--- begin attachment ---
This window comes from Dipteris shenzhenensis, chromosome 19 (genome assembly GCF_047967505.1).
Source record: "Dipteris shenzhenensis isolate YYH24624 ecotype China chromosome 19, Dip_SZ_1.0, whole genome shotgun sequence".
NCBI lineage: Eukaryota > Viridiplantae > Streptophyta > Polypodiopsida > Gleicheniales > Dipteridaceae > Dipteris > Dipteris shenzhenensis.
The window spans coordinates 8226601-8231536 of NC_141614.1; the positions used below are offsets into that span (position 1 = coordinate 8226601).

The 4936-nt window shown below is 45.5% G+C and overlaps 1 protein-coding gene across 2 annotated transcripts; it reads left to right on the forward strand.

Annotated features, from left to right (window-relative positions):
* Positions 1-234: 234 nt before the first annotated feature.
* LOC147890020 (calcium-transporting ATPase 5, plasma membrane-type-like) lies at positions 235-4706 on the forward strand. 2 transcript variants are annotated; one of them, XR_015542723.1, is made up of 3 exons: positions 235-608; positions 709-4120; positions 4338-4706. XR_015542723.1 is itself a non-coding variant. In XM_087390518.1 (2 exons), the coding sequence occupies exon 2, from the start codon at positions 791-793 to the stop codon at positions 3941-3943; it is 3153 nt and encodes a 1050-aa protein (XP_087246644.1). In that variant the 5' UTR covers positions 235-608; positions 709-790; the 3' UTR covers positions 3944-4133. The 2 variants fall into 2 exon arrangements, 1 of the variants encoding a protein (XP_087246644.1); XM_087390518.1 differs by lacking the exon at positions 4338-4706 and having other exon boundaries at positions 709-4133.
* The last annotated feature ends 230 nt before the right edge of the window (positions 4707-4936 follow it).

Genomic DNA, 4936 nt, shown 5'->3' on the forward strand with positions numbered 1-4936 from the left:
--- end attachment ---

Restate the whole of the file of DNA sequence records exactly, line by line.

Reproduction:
This window comes from Dipteris shenzhenensis, chromosome 19 (genome assembly GCF_047967505.1).
Source record: "Dipteris shenzhenensis isolate YYH24624 ecotype China chromosome 19, Dip_SZ_1.0, whole genome shotgun sequence".
NCBI lineage: Eukaryota > Viridiplantae > Streptophyta > Polypodiopsida > Gleicheniales > Dipteridaceae > Dipteris > Dipteris shenzhenensis.
The window spans coordinates 8226601-8231536 of NC_141614.1; the positions used below are offsets into that span (position 1 = coordinate 8226601).

The 4936-nt window shown below is 45.5% G+C and overlaps 1 protein-coding gene across 2 annotated transcripts; it reads left to right on the forward strand.

Annotated features, from left to right (window-relative positions):
* Positions 1-234: 234 nt before the first annotated feature.
* LOC147890020 (calcium-transporting ATPase 5, plasma membrane-type-like) lies at positions 235-4706 on the forward strand. 2 transcript variants are annotated; one of them, XR_015542723.1, is made up of 3 exons: positions 235-608; positions 709-4120; positions 4338-4706. XR_015542723.1 is itself a non-coding variant. In XM_087390518.1 (2 exons), the coding sequence occupies exon 2, from the start codon at positions 791-793 to the stop codon at positions 3941-3943; it is 3153 nt and encodes a 1050-aa protein (XP_087246644.1). In that variant the 5' UTR covers positions 235-608; positions 709-790; the 3' UTR covers positions 3944-4133. The 2 variants fall into 2 exon arrangements, 1 of the variants encoding a protein (XP_087246644.1); XM_087390518.1 differs by lacking the exon at positions 4338-4706 and having other exon boundaries at positions 709-4133.
* The last annotated feature ends 230 nt before the right edge of the window (positions 4707-4936 follow it).

Genomic DNA, 4936 nt, shown 5'->3' on the forward strand with positions numbered 1-4936 from the left: